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W. M. Zein, J. Rowan, L. Reuter, P. Lopez, D. Blain, C. Hadsall, B. P. Brooks; Microperimetry Thresholds for Complete and Forme Fruste Chorioretinal Colobomas and Adjacent Retina. Invest. Ophthalmol. Vis. Sci. 2010;51(13):1037.
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© ARVO (1962-2015); The Authors (2016-present)
To measure differential light thresholds in chorioretinal colobomas and adjacent retina and correlate structure with functional findings.
13 eyes of 8 patients with chorioretinal coloboma were examined using the MP1 microperimeter (NIDEK, Italy) and a program customized to examine the inferonasal retina involved with the coloboma. Examination settings included Goldmann III stimuli and a 4-2 staircase strategy. The stimuli were projected on a white background with background illumination set to 1.27 cd/m2 and a stimulus presentation time of 200 msec. Testing purposely included points within and just adjacent to the coloboma in an attempt to delineate thresholds for each of these retinal areas. Patients with forme fruste, small "nerve doubling", and large colobomas were included in the study.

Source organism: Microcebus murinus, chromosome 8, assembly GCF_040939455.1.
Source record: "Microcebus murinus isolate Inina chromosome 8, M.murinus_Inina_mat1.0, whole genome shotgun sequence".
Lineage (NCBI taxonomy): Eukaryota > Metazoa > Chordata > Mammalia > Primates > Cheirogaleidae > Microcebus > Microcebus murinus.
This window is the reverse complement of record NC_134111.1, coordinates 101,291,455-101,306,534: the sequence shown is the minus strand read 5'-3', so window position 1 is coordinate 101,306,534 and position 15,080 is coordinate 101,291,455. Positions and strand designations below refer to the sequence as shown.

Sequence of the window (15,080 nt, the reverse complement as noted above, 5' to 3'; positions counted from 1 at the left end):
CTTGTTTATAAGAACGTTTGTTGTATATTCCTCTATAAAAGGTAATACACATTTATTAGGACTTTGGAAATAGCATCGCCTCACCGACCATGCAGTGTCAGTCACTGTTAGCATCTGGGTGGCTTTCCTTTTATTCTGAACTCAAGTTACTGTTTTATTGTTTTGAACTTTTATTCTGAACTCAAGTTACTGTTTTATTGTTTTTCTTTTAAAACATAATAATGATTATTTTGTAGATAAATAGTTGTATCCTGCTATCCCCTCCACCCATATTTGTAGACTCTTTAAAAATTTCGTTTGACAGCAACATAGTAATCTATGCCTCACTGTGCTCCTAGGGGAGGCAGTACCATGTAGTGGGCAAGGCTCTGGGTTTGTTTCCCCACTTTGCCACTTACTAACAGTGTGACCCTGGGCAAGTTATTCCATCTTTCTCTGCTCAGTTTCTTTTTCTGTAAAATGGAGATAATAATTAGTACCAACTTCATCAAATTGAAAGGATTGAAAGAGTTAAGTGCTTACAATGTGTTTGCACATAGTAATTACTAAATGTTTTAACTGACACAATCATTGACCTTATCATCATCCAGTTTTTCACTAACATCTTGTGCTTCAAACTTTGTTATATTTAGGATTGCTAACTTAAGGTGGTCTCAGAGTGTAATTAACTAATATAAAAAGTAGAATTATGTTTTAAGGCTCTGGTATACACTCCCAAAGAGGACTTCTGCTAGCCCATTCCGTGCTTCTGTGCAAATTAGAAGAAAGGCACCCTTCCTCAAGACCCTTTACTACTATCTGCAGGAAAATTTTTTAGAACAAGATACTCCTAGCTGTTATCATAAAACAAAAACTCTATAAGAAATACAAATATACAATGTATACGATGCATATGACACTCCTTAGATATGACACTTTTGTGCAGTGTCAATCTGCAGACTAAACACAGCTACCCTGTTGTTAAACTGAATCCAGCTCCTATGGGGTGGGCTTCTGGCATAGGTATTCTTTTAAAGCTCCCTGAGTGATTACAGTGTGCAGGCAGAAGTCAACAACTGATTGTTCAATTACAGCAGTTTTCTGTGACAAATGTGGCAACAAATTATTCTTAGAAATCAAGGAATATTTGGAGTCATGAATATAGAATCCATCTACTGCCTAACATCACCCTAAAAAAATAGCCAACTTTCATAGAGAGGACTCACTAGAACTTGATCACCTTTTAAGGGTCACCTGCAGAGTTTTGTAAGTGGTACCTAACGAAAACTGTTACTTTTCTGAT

Six female and two male patients with choroiretinal coloboma were tested. Average age was 25.75 years (SD= 14.02). Average testing time was 10 minutes 47 seconds per eye (SD= 90.27 seconds). Average number of tested points inside colobomas was 12.08 (SD= 11.74) with an average sensitivity of 7.36 dB (SD= 7.72). Average number of tested points surrounding colobomas was 12.08 (SD= 5.89) with an average sensitivity of 12.73 dB (SD= 5.67). The sensitivities both in and adjacent to the colobomas ranged from 0 to 20 dB. Areas at the edge of even large colobamas often had normal thresholds. When the sensitivity of areas inside the coloboma was compared to that of areas adjacent to it the most significant difference was observed in patients who had large colobomas and the least was in forme fruste patients.
MP1 microperimetry seems to show that the area surrounding the coloboma has relatively good sensitivity. Application of the same testing process to other retinal lesions may offer us additional glimpses of structure-function relationships.
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